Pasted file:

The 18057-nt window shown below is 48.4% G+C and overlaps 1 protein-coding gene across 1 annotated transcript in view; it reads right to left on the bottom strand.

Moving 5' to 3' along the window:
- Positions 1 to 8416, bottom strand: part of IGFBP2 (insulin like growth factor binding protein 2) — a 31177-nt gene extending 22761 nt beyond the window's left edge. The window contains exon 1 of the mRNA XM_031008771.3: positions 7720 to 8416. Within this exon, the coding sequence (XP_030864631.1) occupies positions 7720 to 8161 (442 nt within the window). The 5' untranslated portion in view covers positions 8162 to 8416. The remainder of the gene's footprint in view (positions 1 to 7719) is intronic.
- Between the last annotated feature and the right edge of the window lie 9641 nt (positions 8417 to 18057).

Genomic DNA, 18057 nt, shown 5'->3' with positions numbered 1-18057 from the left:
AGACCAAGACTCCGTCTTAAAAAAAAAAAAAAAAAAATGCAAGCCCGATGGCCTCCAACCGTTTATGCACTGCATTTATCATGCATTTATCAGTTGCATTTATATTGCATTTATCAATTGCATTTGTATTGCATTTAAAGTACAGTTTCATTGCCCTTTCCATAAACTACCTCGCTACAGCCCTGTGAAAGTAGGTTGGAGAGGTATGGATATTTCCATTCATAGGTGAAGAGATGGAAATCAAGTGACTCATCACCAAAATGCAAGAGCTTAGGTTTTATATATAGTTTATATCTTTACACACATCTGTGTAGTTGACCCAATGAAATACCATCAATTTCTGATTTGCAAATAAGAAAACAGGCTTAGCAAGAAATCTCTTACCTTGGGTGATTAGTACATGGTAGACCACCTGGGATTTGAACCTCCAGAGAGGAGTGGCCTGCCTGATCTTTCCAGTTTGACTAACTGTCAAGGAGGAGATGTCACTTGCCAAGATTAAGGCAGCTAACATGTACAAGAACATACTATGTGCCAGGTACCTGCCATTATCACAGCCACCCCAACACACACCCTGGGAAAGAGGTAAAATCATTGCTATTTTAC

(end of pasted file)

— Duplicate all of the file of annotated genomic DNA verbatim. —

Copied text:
The 18057-nt window shown below is 48.4% G+C and overlaps 1 protein-coding gene across 1 annotated transcript in view; it reads right to left on the bottom strand.

Moving 5' to 3' along the window:
- Positions 1 to 8416, bottom strand: part of IGFBP2 (insulin like growth factor binding protein 2) — a 31177-nt gene extending 22761 nt beyond the window's left edge. The window contains exon 1 of the mRNA XM_031008771.3: positions 7720 to 8416. Within this exon, the coding sequence (XP_030864631.1) occupies positions 7720 to 8161 (442 nt within the window). The 5' untranslated portion in view covers positions 8162 to 8416. The remainder of the gene's footprint in view (positions 1 to 7719) is intronic.
- Between the last annotated feature and the right edge of the window lie 9641 nt (positions 8417 to 18057).

Genomic DNA, 18057 nt, shown 5'->3' with positions numbered 1-18057 from the left:
AGACCAAGACTCCGTCTTAAAAAAAAAAAAAAAAAAATGCAAGCCCGATGGCCTCCAACCGTTTATGCACTGCATTTATCATGCATTTATCAGTTGCATTTATATTGCATTTATCAATTGCATTTGTATTGCATTTAAAGTACAGTTTCATTGCCCTTTCCATAAACTACCTCGCTACAGCCCTGTGAAAGTAGGTTGGAGAGGTATGGATATTTCCATTCATAGGTGAAGAGATGGAAATCAAGTGACTCATCACCAAAATGCAAGAGCTTAGGTTTTATATATAGTTTATATCTTTACACACATCTGTGTAGTTGACCCAATGAAATACCATCAATTTCTGATTTGCAAATAAGAAAACAGGCTTAGCAAGAAATCTCTTACCTTGGGTGATTAGTACATGGTAGACCACCTGGGATTTGAACCTCCAGAGAGGAGTGGCCTGCCTGATCTTTCCAGTTTGACTAACTGTCAAGGAGGAGATGTCACTTGCCAAGATTAAGGCAGCTAACATGTACAAGAACATACTATGTGCCAGGTACCTGCCATTATCACAGCCACCCCAACACACACCCTGGGAAAGAGGTAAAATCATTGCTATTTTAC